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In this section of our website you will find up-to-date information on health care issues related to Down syndrome. We trust you will find this information useful. We encourage you to contact us for questions or suggestions at (518) 438-1113 or e-mail at This email address is being protected from spambots. You need JavaScript enabled to view it..

Our services at the Down Syndrome Aim High Resource Center are devoted to helping individuals with Down syndrome get access to appropriate health care, from birth to adulthood, so that they can reach their fullest potential.

Tuesday, 20 December 2011 20:30

From First Eye Contact: Speech and Communication in Babies with Down Syndrome

Written by Ann Nobis, Speech-Language Pathologist

Ann Nobis, Speech-Language Pathologist

From first cry, to first look, to first smile, to first sound, to first thought, to first word, to first expressed idea, your baby will communicate with you and continue to grow with his or her communication skills throughout life.  Your baby has been born with the innate ability to learn to communicate as all babies have been.

Your baby's journey may be more challenging and take some different turns, but it is an adventure to travel on this road while you and your baby are learning the art of communication and speech, language and communication development is a natural process for all children and it is a process that will happen for your baby too.  It may take a little more time or it may happen in a way you just weren't expecting, but it will happen.  It all began in utero when your baby heard your voice and it will continue on today and everyday hereafter.

The first cry expresses, "I'm here, world".  The first look expresses, "I see you Mom and Dad".  The first smile expresses, "I know you're my Mom and Dad and I love you".  The first thought might be "Oh, that tastes yucky".  The first word expresses, "I know what I want".  The first idea expresses, "I think, too".

Expression of communication comes in many forms.  Gestures, facial expressions, body language, pointing, sign language, augmentative means (such as the use of pictures) and spoken words all allow for communication to occur between your baby and the surrounding world.  Your baby may use some or all of these means as he or she is learning the art of communication.  Your baby may also change the way in which he or she communicates along the journey.  This is a sign from your baby to you that he or she is growing and learning how to be a communicator.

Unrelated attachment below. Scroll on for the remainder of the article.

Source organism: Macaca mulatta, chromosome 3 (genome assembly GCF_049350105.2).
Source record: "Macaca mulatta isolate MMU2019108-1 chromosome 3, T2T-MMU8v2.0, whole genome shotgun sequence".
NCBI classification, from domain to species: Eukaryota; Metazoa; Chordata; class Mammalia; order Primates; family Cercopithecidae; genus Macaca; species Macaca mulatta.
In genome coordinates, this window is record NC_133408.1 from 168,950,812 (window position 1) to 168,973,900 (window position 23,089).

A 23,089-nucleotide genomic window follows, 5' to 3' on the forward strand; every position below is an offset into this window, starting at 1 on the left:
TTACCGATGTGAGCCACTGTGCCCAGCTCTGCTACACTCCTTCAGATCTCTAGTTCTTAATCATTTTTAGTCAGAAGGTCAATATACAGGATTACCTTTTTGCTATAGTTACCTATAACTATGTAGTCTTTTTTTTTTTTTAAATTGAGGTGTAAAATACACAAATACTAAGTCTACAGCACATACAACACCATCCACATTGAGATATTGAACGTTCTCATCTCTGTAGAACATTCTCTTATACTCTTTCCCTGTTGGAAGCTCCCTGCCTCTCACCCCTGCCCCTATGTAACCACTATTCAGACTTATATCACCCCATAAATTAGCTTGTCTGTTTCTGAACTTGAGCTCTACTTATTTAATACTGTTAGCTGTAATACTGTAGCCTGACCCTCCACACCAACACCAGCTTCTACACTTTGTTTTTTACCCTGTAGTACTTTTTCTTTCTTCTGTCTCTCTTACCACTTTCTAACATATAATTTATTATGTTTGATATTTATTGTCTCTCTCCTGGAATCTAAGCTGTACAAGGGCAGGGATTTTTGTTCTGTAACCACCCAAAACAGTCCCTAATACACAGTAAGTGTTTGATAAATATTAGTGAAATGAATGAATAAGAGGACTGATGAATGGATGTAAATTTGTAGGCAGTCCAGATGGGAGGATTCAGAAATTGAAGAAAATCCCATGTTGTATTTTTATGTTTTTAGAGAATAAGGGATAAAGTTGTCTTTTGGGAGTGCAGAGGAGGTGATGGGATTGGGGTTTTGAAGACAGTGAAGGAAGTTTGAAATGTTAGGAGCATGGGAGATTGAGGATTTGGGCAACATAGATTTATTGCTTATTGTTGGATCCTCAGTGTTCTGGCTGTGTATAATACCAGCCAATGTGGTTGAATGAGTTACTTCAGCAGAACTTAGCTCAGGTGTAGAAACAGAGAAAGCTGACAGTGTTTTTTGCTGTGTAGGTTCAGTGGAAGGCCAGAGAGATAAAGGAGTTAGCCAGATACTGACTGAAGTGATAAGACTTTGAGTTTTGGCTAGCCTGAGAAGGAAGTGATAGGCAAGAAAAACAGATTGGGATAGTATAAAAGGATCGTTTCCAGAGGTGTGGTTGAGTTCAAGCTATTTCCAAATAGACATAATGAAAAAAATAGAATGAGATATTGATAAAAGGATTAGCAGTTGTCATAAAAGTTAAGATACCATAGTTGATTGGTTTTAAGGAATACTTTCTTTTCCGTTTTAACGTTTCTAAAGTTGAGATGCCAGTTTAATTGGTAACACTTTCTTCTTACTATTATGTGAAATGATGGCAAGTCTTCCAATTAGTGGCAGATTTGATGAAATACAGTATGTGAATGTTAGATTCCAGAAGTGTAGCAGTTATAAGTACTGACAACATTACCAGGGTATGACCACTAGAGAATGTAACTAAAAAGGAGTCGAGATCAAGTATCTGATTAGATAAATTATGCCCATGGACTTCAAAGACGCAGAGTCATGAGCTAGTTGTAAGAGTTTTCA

Understanding of communication shows itself in many different ways.  Your baby may change his or her gestures, body language, physical state, emotional state, as well as his or her general reactions to hearing, seeing, smelling, touching, and tasting something.  These are all indicators that your new baby is interacting and understanding the world around him or her.  In the beginning, you will help your baby add meaning to all of his or her actions and experiences by speaking with your baby, playing with your baby, hugging and loving your baby and responding to his or her behavior with positive words, facial expressions, and body language.  Your love and encouragement for your baby reinforces that he or she "can do" and "is doing"!

Expectation and potential are key words when raising all children, regardless of the circumstances of how they have entered the world.  Each step along the communication path leads to the next step.  When you engage and interact with your new baby, you are laying the solid foundation needed for speech, language and communication development.  You touch him and he responds...communication is happening.  He smiles and you smile back...communication is happening.  He dirties his diaper and you say "oh, stinky"...communication is happening.  You blow "raspberries" on his tummy...communication is happening.  You help him bring his toes to his mouth...communication is happening.  He cries and you show him the bottle...communication is happening.  Your dog barks and you say "Hear Fido?"...communication is happening.  Your baby is part of a fascinating world full of wonder and new experiences.  Your baby, just like all babies, has been born with the desire to explore, learn and be a part of that world, especially when you are there with your love and encouragement.

You are entering the world where many "specialists" such as a speech language pathologist will help to teach you about the development of feeding, speech, language and communication and what you can do along the way to engage your child and teach your child to be the best communicator he or she can be.